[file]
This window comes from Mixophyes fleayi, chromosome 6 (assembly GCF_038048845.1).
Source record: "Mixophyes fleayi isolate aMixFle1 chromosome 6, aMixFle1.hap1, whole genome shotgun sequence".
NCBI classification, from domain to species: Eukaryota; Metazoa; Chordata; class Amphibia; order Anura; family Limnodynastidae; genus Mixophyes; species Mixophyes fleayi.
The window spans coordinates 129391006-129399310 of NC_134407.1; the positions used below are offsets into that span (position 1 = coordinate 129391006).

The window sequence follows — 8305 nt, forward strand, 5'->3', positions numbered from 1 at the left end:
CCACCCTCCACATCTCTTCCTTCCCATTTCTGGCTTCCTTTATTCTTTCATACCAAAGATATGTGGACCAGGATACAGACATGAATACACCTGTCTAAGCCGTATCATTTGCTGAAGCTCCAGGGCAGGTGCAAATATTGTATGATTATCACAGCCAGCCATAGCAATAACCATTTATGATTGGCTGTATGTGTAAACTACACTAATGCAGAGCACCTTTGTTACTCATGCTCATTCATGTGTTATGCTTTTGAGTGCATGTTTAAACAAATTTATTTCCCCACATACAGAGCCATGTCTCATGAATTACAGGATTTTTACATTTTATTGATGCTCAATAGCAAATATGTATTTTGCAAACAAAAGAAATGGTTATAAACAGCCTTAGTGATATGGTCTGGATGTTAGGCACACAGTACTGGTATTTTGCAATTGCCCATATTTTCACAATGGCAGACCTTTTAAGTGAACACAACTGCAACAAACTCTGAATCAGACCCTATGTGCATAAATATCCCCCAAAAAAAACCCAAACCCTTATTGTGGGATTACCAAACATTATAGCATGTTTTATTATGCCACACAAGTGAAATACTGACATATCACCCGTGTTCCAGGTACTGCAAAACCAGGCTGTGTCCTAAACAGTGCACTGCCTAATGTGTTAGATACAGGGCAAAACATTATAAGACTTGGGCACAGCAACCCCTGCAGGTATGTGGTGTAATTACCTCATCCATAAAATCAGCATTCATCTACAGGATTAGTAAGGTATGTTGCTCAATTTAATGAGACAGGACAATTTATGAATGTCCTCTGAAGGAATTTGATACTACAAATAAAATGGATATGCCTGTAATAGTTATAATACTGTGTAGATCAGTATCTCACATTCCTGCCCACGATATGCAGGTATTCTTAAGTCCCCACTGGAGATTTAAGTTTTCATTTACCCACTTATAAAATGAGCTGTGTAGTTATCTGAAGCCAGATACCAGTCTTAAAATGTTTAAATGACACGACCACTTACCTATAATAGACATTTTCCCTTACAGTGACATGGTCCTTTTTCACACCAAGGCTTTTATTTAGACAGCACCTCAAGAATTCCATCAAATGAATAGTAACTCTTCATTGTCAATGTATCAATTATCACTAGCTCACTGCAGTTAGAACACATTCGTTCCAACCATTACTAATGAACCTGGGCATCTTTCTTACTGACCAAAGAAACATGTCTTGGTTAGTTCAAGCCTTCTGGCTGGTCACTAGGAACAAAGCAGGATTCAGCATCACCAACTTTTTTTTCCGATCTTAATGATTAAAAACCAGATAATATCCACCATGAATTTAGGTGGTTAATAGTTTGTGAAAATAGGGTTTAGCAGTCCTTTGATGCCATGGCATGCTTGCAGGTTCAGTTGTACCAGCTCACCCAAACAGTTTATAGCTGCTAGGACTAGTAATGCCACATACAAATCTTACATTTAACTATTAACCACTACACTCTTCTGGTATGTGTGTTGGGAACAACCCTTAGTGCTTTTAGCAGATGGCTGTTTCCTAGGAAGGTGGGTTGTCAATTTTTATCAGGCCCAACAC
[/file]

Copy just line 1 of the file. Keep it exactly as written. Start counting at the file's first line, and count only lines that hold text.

This window comes from Mixophyes fleayi, chromosome 6 (assembly GCF_038048845.1).